Speaking of HexColorCodes, let’s take a look at how they are using gradients

    See - gradients actually do work, but only when used creatively, sparingly, and subtly. The usage of transform is also interesting in the sense that a skew is being used to create the upwards trajectory / inclination effect. See below for an idea as to how that is achieved.

    .colorboxed {
        background: #134e5e;
        background: -webkit-linear-gradient(to bottom,#71B280,#134E5E);
        background: linear-gradient(to bottom,#71B280,#134E5E);
        -webkit-transform: skewY(-3deg);
        transform: skewY(-3deg);
        z-index: 1;
        border-top: 20px solid #558863;
    }
    

    With CSS, it’s possible to be both imaginative, and the purveyor of nice looking effects. It’s not overdone, and the colours chosen are peaceful and easy on the eyes.

    Using gradients for purpose

    When I say “purpose”, I’m talking about providing a means of visual representation to the end user. In this case, my site makes use of a red > orange > green gradient (wait - don’t just think “yuk - sounds gross…” - it really does work) to display progress. Here’s a image of how that looks here

    And if you want to test it out in real time, you can do that here (note that if you’re using a Dark theme on your PC, the site’s theme will follow that. If you are using a light theme, you’ll need to toggle the light/dark theme switch to see the effect

    It’s a long thread discussing issues with broadband, routers, hubs, etc, and as you scroll down the screen, you’ll see the progress bar start to move. If you look closely, there’s also a progress bar at the top of the screen too.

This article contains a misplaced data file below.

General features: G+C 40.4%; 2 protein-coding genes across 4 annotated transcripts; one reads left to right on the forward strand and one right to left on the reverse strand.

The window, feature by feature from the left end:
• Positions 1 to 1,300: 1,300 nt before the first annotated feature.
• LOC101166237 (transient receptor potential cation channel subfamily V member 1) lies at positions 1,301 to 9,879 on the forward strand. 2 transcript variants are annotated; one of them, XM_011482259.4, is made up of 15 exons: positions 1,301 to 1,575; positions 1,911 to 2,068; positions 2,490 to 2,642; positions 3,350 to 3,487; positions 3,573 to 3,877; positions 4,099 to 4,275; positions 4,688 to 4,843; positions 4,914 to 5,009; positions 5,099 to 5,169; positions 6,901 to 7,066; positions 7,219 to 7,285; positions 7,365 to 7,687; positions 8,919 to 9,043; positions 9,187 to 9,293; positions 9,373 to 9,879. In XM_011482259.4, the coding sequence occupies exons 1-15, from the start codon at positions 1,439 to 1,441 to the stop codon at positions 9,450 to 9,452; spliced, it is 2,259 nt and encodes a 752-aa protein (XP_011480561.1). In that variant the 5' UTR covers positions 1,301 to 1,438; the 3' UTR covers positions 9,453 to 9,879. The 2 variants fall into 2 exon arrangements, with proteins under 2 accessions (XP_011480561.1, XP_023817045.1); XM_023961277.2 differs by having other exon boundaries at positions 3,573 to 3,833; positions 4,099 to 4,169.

Creation of this gradient is simple in the sense that there are a number of CSS gradient generators online - one of my favourites is https://cssgradient.io/

    As shown below, we simply select the colours we require (some advice about that here), and then we land up with the below resultant CSS code


    The first line of the CSS class is actually designed for fallback purposes - in the sense that anyone visiting with an older browser that does not support gradients (this is pretty unlikely nowadays, but you never know…) will get the standard single colour. This is the line we are interested in

    background: linear-gradient(90deg, rgba(180,58,58,1) 0%, rgba(252,176,69,1) 50%, rgba(24,186,10,1) 100%);
    

    Not only is this gradient effective, but it’s also aesthetically pleasing to the eye. The scrolling and progress is smooth, and without jitter or odd “grey spaces” that would have been generated if we didn’t set a third colour.

    Conclusion

    Colours and gradients can greatly enhance the user experience if used sparingly, and most importantly, sensibly - in line with your brand. However, misuse or overuse them, and the eye police will be onto you… (just kidding - the real impact of this is a site that nobody wants to visit - regardless of the content, and nobody wants to be in that situation).

    Use your colours and gradients wisely!


  • Very good tools 😉


  • Not really for gradients, but for color tones I have previously written here:


  • @crazycells love this article. You’re absolutely right about people using colors that are either completely at odds with the scheme on their own site, or have no real concept of theming itself or swatches.

    There’s nothing worse than garish colour on a web site. Nothing more than back button fodder.